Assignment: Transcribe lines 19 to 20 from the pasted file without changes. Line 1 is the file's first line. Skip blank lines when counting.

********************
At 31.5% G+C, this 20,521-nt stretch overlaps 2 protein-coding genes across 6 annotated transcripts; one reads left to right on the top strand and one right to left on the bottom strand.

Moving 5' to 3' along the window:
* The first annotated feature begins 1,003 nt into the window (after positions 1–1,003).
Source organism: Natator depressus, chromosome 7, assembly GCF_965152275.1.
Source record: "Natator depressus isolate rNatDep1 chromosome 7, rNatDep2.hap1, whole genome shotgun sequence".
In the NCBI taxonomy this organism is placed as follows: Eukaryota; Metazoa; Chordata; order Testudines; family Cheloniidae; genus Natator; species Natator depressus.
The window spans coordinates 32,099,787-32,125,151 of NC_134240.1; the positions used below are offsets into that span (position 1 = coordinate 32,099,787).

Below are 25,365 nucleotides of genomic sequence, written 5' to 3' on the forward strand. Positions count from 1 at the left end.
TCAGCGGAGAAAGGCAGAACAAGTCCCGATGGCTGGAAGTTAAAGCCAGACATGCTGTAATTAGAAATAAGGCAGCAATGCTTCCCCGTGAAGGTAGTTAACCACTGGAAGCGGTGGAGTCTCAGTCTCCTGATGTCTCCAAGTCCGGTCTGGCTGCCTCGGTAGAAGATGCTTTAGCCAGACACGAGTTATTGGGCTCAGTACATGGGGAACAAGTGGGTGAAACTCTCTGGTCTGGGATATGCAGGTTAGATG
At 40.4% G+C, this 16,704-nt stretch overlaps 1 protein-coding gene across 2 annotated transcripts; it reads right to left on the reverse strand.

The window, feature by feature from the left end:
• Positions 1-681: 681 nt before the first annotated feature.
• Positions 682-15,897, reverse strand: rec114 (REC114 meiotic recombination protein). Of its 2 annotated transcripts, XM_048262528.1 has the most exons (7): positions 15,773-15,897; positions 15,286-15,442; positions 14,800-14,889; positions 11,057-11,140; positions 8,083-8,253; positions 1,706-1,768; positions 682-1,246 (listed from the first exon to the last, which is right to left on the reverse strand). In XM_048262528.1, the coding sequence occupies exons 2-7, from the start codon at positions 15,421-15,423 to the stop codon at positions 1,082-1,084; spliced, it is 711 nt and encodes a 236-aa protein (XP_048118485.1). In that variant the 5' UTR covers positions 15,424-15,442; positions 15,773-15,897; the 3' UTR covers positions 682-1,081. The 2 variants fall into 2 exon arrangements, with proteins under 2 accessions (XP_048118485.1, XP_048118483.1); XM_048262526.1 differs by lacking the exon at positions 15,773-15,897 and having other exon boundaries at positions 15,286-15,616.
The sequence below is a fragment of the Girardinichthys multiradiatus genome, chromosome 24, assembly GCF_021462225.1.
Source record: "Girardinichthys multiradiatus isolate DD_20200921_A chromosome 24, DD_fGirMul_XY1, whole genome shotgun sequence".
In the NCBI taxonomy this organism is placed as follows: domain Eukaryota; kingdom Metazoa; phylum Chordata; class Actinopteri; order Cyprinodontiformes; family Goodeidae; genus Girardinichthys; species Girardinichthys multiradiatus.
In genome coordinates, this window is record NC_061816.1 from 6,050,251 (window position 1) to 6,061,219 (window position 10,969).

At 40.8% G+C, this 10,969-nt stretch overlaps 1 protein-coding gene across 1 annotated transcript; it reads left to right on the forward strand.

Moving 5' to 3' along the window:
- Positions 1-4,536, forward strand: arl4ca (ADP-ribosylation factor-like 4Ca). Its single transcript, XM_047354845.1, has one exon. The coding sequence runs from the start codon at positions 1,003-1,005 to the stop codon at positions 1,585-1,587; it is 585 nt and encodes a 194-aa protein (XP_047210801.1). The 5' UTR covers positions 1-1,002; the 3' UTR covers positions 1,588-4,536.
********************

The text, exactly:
Moving 5' to 3' along the window:
- Positions 1-4,536, forward strand: arl4ca (ADP-ribosylation factor-like 4Ca). Its single transcript, XM_047354845.1, has one exon. The coding sequence runs from the start codon at positions 1,003-1,005 to the stop codon at positions 1,585-1,587; it is 585 nt and encodes a 194-aa protein (XP_047210801.1). The 5' UTR covers positions 1-1,002; the 3' UTR covers positions 1,588-4,536.